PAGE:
Hunting magazines are filled with success stories and photos of smiling hunters with their quarries. Average hunters are sometimes published, but many of the stories often center on Catered Hunts. Sometimes the outfitter is shown in the photo as well. Articles often have bullet point "how to" lists and gear recommendations. In fact, such lists and recommendations are the preference of most media. Presumably, if we follow the lists and buy the gear, we will bag similar animals. The popular hunting shows on television are predominantly of the same ilk: Outfitters or show producers guide Catered Hunters. It is great entertainment. A dead critter at the end seems to be a given. Ironically, the people who are growing in their disdain for these seemingly contrived hunting scenarios, are the very ones who are addicted to watching the shows or reading the magazines. There seems to be a love/hate relationship going on. On the one hand, the average hunter idolizes or at least envies those who have these "dream" hunts or who have attained recognition in the outdoor industry. On the other hand, those same hunters know that most of the magazine and TV hunters enjoyed the services of an outfitter. As such, they had a "Catered Hunt" where the vast majority of what the average hunter generally regards as the hunting experience, was largely absent.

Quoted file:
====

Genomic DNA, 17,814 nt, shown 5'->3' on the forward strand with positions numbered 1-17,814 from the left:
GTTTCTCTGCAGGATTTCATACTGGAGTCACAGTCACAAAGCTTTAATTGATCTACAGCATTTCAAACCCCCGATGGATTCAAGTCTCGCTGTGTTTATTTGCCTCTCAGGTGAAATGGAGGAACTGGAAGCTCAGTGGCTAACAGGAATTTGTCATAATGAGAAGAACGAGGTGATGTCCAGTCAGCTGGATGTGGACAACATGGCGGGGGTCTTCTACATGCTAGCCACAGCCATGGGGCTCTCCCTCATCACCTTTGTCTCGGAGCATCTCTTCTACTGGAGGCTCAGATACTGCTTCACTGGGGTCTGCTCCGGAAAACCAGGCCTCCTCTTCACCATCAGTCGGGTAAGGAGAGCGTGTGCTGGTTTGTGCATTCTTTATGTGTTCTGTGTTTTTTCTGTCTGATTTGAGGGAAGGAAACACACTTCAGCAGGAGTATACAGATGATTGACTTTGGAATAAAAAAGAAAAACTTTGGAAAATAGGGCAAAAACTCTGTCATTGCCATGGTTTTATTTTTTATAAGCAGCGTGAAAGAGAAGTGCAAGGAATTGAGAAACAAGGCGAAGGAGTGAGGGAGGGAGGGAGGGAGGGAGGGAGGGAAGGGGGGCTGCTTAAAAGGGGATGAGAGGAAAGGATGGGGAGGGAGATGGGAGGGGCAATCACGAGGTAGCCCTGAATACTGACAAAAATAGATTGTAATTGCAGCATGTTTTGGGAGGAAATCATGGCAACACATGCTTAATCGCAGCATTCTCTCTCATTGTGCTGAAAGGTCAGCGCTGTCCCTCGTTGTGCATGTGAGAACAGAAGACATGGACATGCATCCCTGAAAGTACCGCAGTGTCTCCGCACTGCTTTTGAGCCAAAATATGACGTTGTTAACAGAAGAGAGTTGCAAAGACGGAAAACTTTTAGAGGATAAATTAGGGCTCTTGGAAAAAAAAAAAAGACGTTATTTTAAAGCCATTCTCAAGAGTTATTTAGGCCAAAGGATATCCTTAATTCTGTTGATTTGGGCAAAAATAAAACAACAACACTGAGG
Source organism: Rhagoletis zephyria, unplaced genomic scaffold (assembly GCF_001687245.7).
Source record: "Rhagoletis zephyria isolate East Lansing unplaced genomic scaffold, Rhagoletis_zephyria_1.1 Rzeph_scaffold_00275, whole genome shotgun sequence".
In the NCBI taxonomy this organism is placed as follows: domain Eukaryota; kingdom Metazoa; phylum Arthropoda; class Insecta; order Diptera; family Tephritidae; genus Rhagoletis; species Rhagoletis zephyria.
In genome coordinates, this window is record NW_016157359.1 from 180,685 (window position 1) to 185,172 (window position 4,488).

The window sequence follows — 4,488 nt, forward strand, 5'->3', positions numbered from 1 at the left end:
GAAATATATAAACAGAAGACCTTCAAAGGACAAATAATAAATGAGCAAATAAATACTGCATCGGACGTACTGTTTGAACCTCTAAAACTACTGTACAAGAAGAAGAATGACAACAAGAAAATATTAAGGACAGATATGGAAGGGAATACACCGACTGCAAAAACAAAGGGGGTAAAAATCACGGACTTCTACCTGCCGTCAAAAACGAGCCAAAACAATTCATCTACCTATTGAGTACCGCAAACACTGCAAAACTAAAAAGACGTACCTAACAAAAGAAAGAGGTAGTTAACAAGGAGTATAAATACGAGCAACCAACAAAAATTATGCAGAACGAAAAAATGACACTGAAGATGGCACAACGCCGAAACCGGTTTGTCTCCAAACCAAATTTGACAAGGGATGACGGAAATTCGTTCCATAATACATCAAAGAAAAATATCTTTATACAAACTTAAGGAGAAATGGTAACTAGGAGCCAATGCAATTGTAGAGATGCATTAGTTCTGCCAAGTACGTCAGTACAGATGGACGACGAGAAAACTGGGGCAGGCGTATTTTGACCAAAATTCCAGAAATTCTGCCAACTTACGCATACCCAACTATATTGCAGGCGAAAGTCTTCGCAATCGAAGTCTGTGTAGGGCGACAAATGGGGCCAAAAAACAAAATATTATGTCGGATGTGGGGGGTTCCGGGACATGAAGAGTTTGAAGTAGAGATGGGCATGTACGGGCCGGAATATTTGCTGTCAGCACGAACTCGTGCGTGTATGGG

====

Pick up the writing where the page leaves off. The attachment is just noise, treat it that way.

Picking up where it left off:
Most sportsman and women who have been on a guided hunts would feel the same pang of defensiveness at being labeled as a lesser hunter for having done so, because the vast majority started out as, and still are, average hunters as well. Does a Catered Hunt invalidate all past experience of the hunter who has worked their way from hunting public land and doing their own set-ups? If you groom trails and erect tree stands for your children or friends to hunt, are they not "real hunters" for your having done so? Are you an outfitter? If you hunt with a buddy and he calls in a gobbler while teaching you to turkey hunt, are you not a "real hunter" when you kill the bird? Of course you are a real hunter. After all, this is how hunting traditions are passed down.